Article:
Appeal from the Order of the Workmen's Compensation Appeal Board in case of Anne Heffelfinger v. Paris Neckwear Company, No. A-69108.
Wilbur C. Creveling, Jr., with him John P. Thomas and Walker, Thomas, Karess, Lipson & Zieger, for appellants.
Richard D. Director, with him Martin H. Philip and James N. Diefenderfer, for appellees.
Judges Kramer, Wilkinson, Jr., and Rogers, sitting as a panel of three. Opinion by Judge Wilkinson.
[ 22 Pa. Commw. Page 544]
Claimant was employed for approximately ten years as a splitter, a job in which she cut material from rolls of cloth averaging from 200 to 220 pounds apiece. She testified that she stopped work on Friday, April 23, 1971, because of a pain in her back. The following Monday, April 26, 1971, claimant telephoned her employer and told the person who answered the telephone that she could not work because she was sick. Claimant never returned to work.
In August of 1971, after various unsuccessful attempts to treat her back injury, claimant was hospitalized, the injury was diagnosed as a herniated disc, and a laminectomy was performed. In November, 1971, claimant filed a claim petition alleging an accident on April 23, 1971, which resulted in the herniated disc. The first communication to the employer after claimant's April 26, 1971 sick call was in late November or early December, 1971, when a claims representative informed the employer that a claim petition had been filed.
The referee found a compensable injury and awarded benefits to the claimant. The employer appealed, asserting the claimant had failed to sustain her burden of proof that an accident occurred, that proper notice was lacking, and that the damages awarded were improper. The Workmen's Compensation Appeal Board (Board) affirmed the referee. It is from that decision that the employer now appeals.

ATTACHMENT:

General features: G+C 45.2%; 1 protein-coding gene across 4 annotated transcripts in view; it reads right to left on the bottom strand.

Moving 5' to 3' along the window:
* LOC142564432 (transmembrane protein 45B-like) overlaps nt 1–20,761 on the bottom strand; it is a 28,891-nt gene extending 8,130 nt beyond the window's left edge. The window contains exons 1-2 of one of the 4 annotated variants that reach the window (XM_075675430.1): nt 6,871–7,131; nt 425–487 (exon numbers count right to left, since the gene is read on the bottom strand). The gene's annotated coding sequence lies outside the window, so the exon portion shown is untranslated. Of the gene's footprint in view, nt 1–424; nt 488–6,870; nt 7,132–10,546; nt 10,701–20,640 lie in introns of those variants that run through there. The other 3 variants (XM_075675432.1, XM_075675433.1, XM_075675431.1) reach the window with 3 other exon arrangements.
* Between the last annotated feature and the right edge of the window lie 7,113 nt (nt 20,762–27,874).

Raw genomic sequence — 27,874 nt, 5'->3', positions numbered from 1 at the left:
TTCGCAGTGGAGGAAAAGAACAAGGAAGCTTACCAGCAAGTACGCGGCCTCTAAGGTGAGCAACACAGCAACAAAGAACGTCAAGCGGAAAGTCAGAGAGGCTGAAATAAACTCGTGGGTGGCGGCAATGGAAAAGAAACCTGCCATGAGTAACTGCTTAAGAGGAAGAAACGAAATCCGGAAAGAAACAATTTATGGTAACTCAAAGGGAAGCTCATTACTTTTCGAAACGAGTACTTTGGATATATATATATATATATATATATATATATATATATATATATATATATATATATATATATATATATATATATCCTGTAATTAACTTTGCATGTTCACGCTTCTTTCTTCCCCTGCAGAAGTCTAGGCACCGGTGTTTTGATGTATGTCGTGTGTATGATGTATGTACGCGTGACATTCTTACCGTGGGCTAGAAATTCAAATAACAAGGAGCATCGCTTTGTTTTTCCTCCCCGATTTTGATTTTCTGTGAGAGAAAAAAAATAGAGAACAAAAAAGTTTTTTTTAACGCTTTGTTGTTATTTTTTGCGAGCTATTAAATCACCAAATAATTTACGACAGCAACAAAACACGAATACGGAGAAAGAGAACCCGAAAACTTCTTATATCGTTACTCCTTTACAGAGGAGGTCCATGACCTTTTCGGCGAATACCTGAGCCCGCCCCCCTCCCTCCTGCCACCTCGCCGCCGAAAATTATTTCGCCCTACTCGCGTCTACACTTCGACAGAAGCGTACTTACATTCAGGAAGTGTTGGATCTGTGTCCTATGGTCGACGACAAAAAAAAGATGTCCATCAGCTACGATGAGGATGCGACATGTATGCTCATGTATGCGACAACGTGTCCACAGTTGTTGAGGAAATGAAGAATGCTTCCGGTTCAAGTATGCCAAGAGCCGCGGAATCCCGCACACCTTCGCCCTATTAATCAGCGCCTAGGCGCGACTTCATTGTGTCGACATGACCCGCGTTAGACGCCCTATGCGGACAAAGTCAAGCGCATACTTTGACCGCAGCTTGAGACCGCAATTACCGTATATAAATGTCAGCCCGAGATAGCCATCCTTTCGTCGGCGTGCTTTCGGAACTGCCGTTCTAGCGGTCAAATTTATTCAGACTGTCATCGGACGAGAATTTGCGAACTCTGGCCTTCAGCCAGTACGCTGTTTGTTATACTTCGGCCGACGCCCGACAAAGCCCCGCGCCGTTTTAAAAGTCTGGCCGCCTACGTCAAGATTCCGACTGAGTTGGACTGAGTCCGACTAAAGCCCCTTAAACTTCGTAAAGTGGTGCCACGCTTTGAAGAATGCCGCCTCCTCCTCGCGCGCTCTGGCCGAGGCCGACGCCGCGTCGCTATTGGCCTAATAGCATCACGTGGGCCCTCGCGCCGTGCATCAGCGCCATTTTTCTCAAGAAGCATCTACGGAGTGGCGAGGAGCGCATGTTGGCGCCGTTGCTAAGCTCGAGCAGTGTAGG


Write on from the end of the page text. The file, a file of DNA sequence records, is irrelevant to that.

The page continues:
Since we must agree with the appellant's contention that no proper notice was provided, we will dispense with
[ 22 Pa. Commw. Page 545]
any further discussion of a compensable accident or proper damages. Section 311 of The Pennsylvania Workmen's Compensation Act, Act of June 2, 1915, P.L. 736, as amended, 77 P.S. § 631 (Act), provides:
"Unless the employer shall have knowledge of the occurrence of the injury, or unless the employe or someone in his behalf, or some of the dependents or someone in their behalf, shall give notice thereof to the employer within twenty-one days after the injury, no compensation shall be due until such notice be given, and, unless such notice be given within one hundred and twenty days after the occurrence of the injury, no compensation shall be allowed. However, in cases of injury resulting from ionizing radiation or any other cause in which the nature of the injury or its relationship to the employment is not known to the employe, the time for giving notice shall not begin to run until the employe knows, or by the exercise of reasonable diligence should know, of the ...